Of course there's air in America, but it isn’t the holy air of Eretz Yisrael.
"Word came that hundreds of Arabs were gathering in front of the Hevron police station, demanding the dismantlement of the Shoshana settlement. Not wanting to miss the action, the reporters scattered like roaches to their cars. For all of his supposed extremism, Caleb Cohen was right. It seemed that all the brewing tension of the Middle East had surfaced in Meir's backyard."
According to Kabbalah, the period of "Shovavim" is especially conducive to rectifying sexual transgressions.
If a Jew is thrown into prison and he doesn’t have tefillin, then he can’t perform the mitzvah of putting on tefillin. But the mitzvah of tefillin isn’t cancelled because of this. The very first morning that he gets out of jail, he once again must perform the mitzvah of putting on tefillin
What do you say to your son as he waits on the outskirts of Gaza? This is the message that I sent him.
For a Jew, everyday is Thanksgiving!
Two Torah scholars were sent from Israel to Babylon. Upon their arrival, they took part in official ceremonies and didn’t reveal the purpose of their visit. They were received with great honor. Gradually, they started to vent their opposition. Finally, they entered a crowded assembly and said to the Jews of Babylon, “Behold, you are a great congregation. You can be independent. You don’t need Eretz Yisrael. You don’t need Mount Moriah.” Their sarcasm was purposely stinging in order to shock the Babylonian Jews. “And you’ve also got Rabbi Ahia here. Let Ahia build an altar, and let Haninah play on a harp. But know that if you detach yourselves from the centrality of Eretz Yisrael, you have no portion in the God of Israel!”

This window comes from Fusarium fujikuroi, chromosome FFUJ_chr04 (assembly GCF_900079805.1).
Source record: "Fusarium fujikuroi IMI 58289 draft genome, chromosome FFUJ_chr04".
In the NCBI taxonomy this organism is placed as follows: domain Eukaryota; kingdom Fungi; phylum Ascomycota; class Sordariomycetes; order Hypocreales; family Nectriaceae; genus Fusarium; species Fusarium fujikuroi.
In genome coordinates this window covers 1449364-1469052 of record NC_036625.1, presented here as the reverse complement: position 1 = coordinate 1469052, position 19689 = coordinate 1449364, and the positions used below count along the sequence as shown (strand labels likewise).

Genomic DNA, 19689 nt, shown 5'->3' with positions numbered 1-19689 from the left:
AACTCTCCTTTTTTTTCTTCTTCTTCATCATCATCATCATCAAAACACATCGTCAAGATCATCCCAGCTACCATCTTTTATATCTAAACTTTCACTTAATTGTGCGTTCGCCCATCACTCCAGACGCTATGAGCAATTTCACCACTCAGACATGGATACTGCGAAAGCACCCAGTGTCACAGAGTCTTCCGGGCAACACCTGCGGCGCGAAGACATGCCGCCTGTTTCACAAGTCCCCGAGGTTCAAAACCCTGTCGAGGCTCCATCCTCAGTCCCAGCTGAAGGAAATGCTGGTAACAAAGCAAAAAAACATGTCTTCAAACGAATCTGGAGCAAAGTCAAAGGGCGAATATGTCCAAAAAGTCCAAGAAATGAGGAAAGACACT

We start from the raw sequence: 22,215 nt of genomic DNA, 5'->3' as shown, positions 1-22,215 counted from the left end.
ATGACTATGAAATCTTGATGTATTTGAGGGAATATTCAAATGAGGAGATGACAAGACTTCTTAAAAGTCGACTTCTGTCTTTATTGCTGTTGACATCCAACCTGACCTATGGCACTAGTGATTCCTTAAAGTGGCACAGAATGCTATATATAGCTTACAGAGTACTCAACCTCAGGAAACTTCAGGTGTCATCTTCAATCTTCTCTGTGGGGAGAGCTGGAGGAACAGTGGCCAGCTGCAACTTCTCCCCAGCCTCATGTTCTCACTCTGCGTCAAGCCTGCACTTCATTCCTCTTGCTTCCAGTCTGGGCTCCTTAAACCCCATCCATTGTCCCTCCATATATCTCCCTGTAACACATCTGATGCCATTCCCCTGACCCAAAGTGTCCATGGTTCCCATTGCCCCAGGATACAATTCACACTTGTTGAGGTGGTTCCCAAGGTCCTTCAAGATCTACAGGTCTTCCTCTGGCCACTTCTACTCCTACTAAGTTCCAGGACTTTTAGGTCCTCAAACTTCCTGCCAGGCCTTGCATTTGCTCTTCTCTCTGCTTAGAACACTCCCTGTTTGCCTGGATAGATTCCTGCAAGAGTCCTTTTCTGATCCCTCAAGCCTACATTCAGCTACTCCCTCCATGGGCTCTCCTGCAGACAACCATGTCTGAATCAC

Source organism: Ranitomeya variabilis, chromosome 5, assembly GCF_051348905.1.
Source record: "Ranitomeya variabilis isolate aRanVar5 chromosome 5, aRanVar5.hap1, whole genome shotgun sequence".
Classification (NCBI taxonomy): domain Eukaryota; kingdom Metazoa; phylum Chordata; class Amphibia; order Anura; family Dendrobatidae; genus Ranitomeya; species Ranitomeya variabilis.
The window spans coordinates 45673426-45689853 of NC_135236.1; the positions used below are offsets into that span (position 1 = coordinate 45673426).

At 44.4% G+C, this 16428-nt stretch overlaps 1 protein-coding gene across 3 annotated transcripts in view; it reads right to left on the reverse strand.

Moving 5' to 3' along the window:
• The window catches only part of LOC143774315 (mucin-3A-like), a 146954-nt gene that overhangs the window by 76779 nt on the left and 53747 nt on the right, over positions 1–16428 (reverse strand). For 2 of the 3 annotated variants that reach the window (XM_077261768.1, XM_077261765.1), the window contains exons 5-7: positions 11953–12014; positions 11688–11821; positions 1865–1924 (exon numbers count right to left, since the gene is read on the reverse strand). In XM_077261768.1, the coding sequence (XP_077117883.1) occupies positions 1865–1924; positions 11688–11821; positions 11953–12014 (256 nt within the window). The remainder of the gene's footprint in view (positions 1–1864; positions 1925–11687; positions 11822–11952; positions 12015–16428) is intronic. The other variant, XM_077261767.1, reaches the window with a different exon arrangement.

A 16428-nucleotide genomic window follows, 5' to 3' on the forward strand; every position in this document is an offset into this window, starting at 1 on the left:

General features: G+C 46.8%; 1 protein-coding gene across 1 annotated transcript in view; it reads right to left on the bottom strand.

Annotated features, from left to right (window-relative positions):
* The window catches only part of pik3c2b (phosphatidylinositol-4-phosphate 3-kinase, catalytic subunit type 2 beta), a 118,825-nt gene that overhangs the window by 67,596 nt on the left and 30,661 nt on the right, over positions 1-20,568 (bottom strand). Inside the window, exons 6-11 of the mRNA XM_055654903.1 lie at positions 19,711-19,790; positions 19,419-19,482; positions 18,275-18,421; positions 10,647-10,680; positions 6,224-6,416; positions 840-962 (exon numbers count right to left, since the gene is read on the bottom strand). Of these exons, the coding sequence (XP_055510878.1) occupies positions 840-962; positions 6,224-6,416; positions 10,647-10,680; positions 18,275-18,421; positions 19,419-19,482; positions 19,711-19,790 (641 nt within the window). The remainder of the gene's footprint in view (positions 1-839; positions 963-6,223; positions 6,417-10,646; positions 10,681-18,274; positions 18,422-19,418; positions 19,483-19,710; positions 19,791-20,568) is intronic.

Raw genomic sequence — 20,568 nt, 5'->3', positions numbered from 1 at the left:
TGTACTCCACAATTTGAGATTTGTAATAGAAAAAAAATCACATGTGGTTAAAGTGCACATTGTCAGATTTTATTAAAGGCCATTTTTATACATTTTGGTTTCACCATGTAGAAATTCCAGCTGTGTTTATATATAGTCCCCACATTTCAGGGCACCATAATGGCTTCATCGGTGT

My friends, if you want to save your souls, don’t watch the Oscars. If you want to be a holy Jew, you have to work on it.
We spent Shabbat in Ashkelon, visiting my wife’s parents. On Motzei Shabbat, my wife stayed in Ashkelon (in the red glare of the rockets fired from Gaza) so that she could take her mother for a medical treatment in the morning. I drove back to Yerushalayim with my children. Along the way, we passed a stretch of fertile farmland. The heavenly rains that had fallen during Shabbat seemed to have awakened the earth, and the pungent aroma of fresh cow manure wafted into the car. My younger boys started gagging and making jokes, the way children do about such things.
Give this week’s Torah portion, “Lech Lecha,” to an eight-year old to read, ask him where God wants the Jewish People to live and he will answer “the Land of Israel” right away. Give it to a gentile to read and ask him the same question. “The Land of Israel” he will answer without batting an eye. Give it to a Jew in the Diaspora and ask him the same question, and you’ll get a dozen different answers.
Rav Kook often studied Rebbe Nachman's writings with guests during Suedat Shleeshi meal on Shabbat
Some people don’t realize that Mashiach’s coming is a process that evolves over time. These people want everything to be finished at the start. They say that when Mashiach comes and does all the work of rebuilding the Land of Israel, and gathers all of the exiled Jews to Israel, and fights the wars of Hashem, and rebuilds the Beit HaMikdash, then they will come on aliyah. First, everything has to be perfect. First, the Mashiach has to do all the work.